Cancer Care (Nursing and Health Survival Guides), 1e

Defining cancer

The term cancer is used for diseases in which abnormal cells divide without control, and can invade other tissues; in essence, a disruption in the regulation of growth of healthy cells occurs. Cells proliferate without normal organisation or normal control; cellular function becomes distorted, this is called carcinogenesis.

Cancer cells spread to other parts of the body through blood and lymph systems: this is known as metastases. The abnormal cells (the mutations) migrate from their original site invading nearby tissues and forming masses at distant sites of the body. Much progress related to unravelling the various steps associated with the processes related to carcinogenesis has occurred.

Cancer is a general term describing a group of related diseases. Every case of cancer is unique, with its own group of genetic changes and growth properties: it is essential to remember that the people who have cancer and their families are also unique. There are many main types of cancer. Cancer can be grouped into broader categories.





Cancer beginning in the skin or tissues that line or cover internal organs

• Lung

• Colon


Cancer beginning in the bone, cartilage, fat, muscle, blood vessels or other connective or supportive tissue; these are rare

• Kaposi’s sarcoma

• Fibrosarcoma


Cancer starting in the blood forming tissues such as the bone marrow, causes large numbers of abnormal blood cells to be produced; they then enter the blood stream

• Acute lymphoblastic leukaemia

• Chronic myeloid leukaemia


Cancer beginning in the cells of the immune system

• Non-Hodgkin lymphoma

Central nervous system

Cancers beginning in the tissues of the brain and spinal cord

• Astrocytoma

• Intramedullary tumour

There are a number of other terms used to describe cancer, for example, malignancy, tumour, neoplasm.


Cancer is not a single disease: it is an umbrella term.

• There are hundreds of different types and sub types of cancer affecting young and older people.

• Almost every tissue or organ in the body has the capacity to develop the disease.

• There is no age group, ethnicity or gender resistant to cancer; these features play a role in the incidence of some particular cancers, frequency and severity.

Cancer can have an overwhelming emotional and physical impact on the individual and is associated with significant complications (morbidity) and potential death (mortality).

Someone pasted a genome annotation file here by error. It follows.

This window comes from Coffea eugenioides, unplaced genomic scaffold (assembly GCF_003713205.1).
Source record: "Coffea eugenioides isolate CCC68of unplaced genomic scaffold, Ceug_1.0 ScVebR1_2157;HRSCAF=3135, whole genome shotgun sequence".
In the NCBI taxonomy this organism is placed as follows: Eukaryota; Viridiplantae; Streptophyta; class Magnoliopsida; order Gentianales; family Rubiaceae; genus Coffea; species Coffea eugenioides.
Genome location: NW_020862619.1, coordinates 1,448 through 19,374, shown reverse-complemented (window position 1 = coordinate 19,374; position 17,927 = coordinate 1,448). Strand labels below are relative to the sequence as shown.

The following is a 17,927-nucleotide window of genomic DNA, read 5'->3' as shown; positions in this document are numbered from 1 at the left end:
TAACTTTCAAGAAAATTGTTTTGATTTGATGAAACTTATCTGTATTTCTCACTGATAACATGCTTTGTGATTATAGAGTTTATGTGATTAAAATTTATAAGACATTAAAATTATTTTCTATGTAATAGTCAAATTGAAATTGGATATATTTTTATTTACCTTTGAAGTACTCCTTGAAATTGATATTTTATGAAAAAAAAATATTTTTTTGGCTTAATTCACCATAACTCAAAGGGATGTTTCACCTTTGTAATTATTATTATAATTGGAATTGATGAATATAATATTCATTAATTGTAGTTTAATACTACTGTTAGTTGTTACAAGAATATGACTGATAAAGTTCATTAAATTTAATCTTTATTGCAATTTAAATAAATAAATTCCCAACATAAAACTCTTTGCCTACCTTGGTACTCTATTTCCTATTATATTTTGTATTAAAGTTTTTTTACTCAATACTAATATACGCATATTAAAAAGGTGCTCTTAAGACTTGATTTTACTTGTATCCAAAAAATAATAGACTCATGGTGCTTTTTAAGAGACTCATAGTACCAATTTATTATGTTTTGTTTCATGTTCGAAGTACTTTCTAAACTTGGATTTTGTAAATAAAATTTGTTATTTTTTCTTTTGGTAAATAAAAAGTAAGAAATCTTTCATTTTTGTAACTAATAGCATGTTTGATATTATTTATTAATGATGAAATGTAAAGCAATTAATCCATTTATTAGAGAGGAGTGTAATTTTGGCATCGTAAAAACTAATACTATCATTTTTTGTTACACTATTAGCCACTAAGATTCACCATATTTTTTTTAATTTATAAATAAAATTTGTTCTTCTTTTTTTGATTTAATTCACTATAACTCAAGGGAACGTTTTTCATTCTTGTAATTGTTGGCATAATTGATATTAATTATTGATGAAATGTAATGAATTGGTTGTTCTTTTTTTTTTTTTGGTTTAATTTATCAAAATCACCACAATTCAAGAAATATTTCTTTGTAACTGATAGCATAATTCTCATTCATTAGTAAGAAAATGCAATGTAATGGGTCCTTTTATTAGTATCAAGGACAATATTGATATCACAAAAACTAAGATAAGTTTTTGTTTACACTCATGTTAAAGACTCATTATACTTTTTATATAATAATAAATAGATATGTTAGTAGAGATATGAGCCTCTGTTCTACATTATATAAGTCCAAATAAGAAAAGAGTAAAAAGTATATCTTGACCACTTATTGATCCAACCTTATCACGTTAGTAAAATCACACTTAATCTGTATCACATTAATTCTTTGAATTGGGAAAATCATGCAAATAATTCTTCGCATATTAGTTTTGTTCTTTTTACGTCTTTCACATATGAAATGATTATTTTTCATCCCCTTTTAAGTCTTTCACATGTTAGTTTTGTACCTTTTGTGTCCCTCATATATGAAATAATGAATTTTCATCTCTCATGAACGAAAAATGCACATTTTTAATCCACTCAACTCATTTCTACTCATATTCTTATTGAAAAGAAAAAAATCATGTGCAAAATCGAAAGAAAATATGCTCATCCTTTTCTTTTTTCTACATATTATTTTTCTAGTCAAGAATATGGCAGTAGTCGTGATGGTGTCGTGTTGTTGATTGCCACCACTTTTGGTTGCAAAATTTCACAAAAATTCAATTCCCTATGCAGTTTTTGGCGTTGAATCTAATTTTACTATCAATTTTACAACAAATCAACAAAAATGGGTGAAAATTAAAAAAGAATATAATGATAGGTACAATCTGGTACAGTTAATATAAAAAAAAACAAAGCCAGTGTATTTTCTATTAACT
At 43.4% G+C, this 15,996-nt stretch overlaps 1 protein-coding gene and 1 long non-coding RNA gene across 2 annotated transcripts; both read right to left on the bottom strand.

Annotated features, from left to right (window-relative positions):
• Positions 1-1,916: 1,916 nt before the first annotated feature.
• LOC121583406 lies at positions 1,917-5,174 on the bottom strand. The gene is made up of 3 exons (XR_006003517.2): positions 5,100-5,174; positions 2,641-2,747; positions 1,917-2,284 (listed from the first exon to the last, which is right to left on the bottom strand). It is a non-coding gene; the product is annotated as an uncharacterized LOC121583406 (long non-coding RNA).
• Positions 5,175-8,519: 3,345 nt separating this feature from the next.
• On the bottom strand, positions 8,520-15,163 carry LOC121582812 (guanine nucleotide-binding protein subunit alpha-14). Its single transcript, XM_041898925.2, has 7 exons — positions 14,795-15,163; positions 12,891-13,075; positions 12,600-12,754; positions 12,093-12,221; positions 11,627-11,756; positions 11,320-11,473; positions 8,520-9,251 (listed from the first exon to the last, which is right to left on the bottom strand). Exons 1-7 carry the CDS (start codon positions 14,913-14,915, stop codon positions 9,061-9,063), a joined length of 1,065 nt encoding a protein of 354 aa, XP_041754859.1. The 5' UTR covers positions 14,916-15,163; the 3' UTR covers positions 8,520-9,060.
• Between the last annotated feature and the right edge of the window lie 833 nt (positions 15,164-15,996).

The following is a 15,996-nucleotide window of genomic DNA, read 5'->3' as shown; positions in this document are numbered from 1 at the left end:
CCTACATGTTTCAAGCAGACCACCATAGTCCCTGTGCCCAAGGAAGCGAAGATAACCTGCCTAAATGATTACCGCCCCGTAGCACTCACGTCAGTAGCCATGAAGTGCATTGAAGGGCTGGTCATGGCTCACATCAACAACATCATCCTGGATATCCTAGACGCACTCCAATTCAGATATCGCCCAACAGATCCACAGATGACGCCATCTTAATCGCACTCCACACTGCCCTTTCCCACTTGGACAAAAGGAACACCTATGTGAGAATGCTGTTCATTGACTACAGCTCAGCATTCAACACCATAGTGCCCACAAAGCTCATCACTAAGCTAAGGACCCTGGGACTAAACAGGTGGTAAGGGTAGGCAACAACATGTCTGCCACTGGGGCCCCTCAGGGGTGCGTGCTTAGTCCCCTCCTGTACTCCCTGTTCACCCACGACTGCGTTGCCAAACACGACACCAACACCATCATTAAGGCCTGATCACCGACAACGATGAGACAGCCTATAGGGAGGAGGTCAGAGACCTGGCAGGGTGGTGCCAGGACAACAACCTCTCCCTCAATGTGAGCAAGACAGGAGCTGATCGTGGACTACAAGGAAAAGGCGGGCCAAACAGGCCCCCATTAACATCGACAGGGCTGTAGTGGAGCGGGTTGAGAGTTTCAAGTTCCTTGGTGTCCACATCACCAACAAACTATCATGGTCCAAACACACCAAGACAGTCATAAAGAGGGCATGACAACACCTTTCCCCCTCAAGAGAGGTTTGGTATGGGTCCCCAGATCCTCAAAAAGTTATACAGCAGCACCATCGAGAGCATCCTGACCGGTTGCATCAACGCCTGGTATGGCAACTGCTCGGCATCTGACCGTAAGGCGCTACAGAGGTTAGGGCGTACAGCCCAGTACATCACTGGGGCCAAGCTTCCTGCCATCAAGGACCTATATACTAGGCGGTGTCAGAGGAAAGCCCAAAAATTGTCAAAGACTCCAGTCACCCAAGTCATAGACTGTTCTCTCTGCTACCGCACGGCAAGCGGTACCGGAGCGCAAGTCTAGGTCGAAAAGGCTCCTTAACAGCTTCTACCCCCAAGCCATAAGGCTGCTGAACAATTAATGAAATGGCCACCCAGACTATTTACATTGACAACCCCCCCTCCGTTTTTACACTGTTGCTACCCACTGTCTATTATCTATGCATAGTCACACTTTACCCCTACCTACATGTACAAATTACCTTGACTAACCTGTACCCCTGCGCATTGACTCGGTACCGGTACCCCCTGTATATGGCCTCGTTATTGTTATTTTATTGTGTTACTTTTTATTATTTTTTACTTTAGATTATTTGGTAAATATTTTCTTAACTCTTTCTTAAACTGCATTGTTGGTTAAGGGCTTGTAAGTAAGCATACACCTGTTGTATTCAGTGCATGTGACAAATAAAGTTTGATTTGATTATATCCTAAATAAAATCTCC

Some cancers grow quickly; others can take years to become a threat to the patient. There are differences between cases of cancer, even of those of same organ (for example, different cases of breast cancer); this is one of the main reasons why treatment can be so difficult.

In spite of the differences between various types of cancer, all cancers share some common characteristics. It is necessary to understand the basic, shared, features of cancer as this will allow for an understanding of detection, diagnosis and the possible treatment options.


The development of cancer is a complex process involving the disruption of the regulation of the growth of normal cells. In order to begin to understand cancer it is important to appreciate normal cell growth and regulation. We are all made up of approximately a hundred million million (100,000,000,000,000) cells; there are over 200 various types of cells in the body. The cells cluster together forming tissue; tissues make up organs such as the breast, lung, prostate and colon.

Cells are formed from chemicals and other structures and found in all living matter. Almost all cells are microscopic, varying in size, shape and purpose. Cells are the building blocks of the body providing proper functioning for processes required to sustain life, for example, digestion, respiration, reproduction. This is a typical cell and its components:

Cellular components


Source: from Colbert, B.J., Ankey, J. and Lee, K.T. Anatomy and Physiology for Health Professionals. An Interactive Journey, 1st © 2007. Printed and electronically reproduced by permission of Pearson Education, Inc., Upper Saddle River, New Jersey.